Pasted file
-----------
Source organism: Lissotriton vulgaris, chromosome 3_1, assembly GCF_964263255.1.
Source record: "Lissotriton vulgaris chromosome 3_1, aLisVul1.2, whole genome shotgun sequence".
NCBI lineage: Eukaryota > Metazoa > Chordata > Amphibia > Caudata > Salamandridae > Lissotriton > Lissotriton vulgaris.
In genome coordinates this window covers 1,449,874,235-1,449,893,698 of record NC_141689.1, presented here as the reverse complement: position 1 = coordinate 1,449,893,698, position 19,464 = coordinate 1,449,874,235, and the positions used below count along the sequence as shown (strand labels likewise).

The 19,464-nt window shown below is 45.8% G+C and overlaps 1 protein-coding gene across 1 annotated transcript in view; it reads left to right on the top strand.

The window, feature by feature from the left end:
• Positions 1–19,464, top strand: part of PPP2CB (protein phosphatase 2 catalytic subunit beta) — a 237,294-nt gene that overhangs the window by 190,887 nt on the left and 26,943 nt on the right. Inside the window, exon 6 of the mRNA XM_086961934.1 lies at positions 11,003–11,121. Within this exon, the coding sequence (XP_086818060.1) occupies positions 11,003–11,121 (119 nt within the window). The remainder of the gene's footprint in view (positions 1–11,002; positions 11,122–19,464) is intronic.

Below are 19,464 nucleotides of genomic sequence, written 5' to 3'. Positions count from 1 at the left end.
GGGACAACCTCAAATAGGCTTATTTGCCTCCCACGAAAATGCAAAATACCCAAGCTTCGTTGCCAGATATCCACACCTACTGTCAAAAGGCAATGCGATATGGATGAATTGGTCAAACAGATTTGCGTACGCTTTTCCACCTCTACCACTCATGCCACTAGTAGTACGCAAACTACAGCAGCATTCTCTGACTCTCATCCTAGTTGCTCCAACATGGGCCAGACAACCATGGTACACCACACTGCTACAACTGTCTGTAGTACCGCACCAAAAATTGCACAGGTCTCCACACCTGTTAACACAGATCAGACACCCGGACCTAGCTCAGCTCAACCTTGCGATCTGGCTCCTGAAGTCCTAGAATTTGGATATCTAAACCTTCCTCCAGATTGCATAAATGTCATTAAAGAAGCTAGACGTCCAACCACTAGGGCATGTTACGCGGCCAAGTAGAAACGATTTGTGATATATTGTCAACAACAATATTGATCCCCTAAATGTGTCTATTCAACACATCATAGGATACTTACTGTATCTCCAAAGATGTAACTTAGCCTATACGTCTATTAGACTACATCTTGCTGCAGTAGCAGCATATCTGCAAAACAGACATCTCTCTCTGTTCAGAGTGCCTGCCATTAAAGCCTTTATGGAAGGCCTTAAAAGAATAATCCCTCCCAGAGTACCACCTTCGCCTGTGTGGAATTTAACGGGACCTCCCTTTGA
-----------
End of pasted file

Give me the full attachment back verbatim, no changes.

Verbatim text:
Source organism: Lissotriton vulgaris, chromosome 3_1, assembly GCF_964263255.1.
Source record: "Lissotriton vulgaris chromosome 3_1, aLisVul1.2, whole genome shotgun sequence".
NCBI lineage: Eukaryota > Metazoa > Chordata > Amphibia > Caudata > Salamandridae > Lissotriton > Lissotriton vulgaris.
In genome coordinates this window covers 1,449,874,235-1,449,893,698 of record NC_141689.1, presented here as the reverse complement: position 1 = coordinate 1,449,893,698, position 19,464 = coordinate 1,449,874,235, and the positions used below count along the sequence as shown (strand labels likewise).

The 19,464-nt window shown below is 45.8% G+C and overlaps 1 protein-coding gene across 1 annotated transcript in view; it reads left to right on the top strand.

The window, feature by feature from the left end:
• Positions 1–19,464, top strand: part of PPP2CB (protein phosphatase 2 catalytic subunit beta) — a 237,294-nt gene that overhangs the window by 190,887 nt on the left and 26,943 nt on the right. Inside the window, exon 6 of the mRNA XM_086961934.1 lies at positions 11,003–11,121. Within this exon, the coding sequence (XP_086818060.1) occupies positions 11,003–11,121 (119 nt within the window). The remainder of the gene's footprint in view (positions 1–11,002; positions 11,122–19,464) is intronic.

Below are 19,464 nucleotides of genomic sequence, written 5' to 3'. Positions count from 1 at the left end.
GGGACAACCTCAAATAGGCTTATTTGCCTCCCACGAAAATGCAAAATACCCAAGCTTCGTTGCCAGATATCCACACCTACTGTCAAAAGGCAATGCGATATGGATGAATTGGTCAAACAGATTTGCGTACGCTTTTCCACCTCTACCACTCATGCCACTAGTAGTACGCAAACTACAGCAGCATTCTCTGACTCTCATCCTAGTTGCTCCAACATGGGCCAGACAACCATGGTACACCACACTGCTACAACTGTCTGTAGTACCGCACCAAAAATTGCACAGGTCTCCACACCTGTTAACACAGATCAGACACCCGGACCTAGCTCAGCTCAACCTTGCGATCTGGCTCCTGAAGTCCTAGAATTTGGATATCTAAACCTTCCTCCAGATTGCATAAATGTCATTAAAGAAGCTAGACGTCCAACCACTAGGGCATGTTACGCGGCCAAGTAGAAACGATTTGTGATATATTGTCAACAACAATATTGATCCCCTAAATGTGTCTATTCAACACATCATAGGATACTTACTGTATCTCCAAAGATGTAACTTAGCCTATACGTCTATTAGACTACATCTTGCTGCAGTAGCAGCATATCTGCAAAACAGACATCTCTCTCTGTTCAGAGTGCCTGCCATTAAAGCCTTTATGGAAGGCCTTAAAAGAATAATCCCTCCCAGAGTACCACCTTCGCCTGTGTGGAATTTAACGGGACCTCCCTTTGA